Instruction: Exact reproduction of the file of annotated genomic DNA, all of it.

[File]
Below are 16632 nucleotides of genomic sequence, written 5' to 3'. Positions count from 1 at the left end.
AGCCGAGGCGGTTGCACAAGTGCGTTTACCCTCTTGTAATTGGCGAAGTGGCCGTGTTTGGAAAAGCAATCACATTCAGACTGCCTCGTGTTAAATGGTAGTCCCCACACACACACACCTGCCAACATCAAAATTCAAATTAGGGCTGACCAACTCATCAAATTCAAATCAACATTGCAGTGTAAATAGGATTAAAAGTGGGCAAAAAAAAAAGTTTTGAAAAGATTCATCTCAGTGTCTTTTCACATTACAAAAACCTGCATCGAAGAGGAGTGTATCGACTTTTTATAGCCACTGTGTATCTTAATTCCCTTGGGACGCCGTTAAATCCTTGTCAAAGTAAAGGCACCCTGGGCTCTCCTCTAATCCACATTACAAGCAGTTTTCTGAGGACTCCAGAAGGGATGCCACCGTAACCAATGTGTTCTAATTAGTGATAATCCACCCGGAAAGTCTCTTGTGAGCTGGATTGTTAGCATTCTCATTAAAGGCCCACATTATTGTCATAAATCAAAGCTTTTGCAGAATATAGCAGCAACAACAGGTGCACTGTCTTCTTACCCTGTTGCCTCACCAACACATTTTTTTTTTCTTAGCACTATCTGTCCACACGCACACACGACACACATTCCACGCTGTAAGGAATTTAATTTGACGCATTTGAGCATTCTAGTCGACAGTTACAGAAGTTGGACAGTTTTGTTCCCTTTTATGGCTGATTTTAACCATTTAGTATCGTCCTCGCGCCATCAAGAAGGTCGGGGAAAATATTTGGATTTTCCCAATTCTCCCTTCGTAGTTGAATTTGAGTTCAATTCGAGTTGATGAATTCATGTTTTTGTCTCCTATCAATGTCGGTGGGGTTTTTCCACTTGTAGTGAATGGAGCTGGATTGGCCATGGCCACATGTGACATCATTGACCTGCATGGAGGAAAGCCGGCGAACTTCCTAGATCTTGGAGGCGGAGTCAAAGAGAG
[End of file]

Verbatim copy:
Below are 16632 nucleotides of genomic sequence, written 5' to 3'. Positions count from 1 at the left end.
AGCCGAGGCGGTTGCACAAGTGCGTTTACCCTCTTGTAATTGGCGAAGTGGCCGTGTTTGGAAAAGCAATCACATTCAGACTGCCTCGTGTTAAATGGTAGTCCCCACACACACACACCTGCCAACATCAAAATTCAAATTAGGGCTGACCAACTCATCAAATTCAAATCAACATTGCAGTGTAAATAGGATTAAAAGTGGGCAAAAAAAAAAGTTTTGAAAAGATTCATCTCAGTGTCTTTTCACATTACAAAAACCTGCATCGAAGAGGAGTGTATCGACTTTTTATAGCCACTGTGTATCTTAATTCCCTTGGGACGCCGTTAAATCCTTGTCAAAGTAAAGGCACCCTGGGCTCTCCTCTAATCCACATTACAAGCAGTTTTCTGAGGACTCCAGAAGGGATGCCACCGTAACCAATGTGTTCTAATTAGTGATAATCCACCCGGAAAGTCTCTTGTGAGCTGGATTGTTAGCATTCTCATTAAAGGCCCACATTATTGTCATAAATCAAAGCTTTTGCAGAATATAGCAGCAACAACAGGTGCACTGTCTTCTTACCCTGTTGCCTCACCAACACATTTTTTTTTTCTTAGCACTATCTGTCCACACGCACACACGACACACATTCCACGCTGTAAGGAATTTAATTTGACGCATTTGAGCATTCTAGTCGACAGTTACAGAAGTTGGACAGTTTTGTTCCCTTTTATGGCTGATTTTAACCATTTAGTATCGTCCTCGCGCCATCAAGAAGGTCGGGGAAAATATTTGGATTTTCCCAATTCTCCCTTCGTAGTTGAATTTGAGTTCAATTCGAGTTGATGAATTCATGTTTTTGTCTCCTATCAATGTCGGTGGGGTTTTTCCACTTGTAGTGAATGGAGCTGGATTGGCCATGGCCACATGTGACATCATTGACCTGCATGGAGGAAAGCCGGCGAACTTCCTAGATCTTGGAGGCGGAGTCAAAGAGAG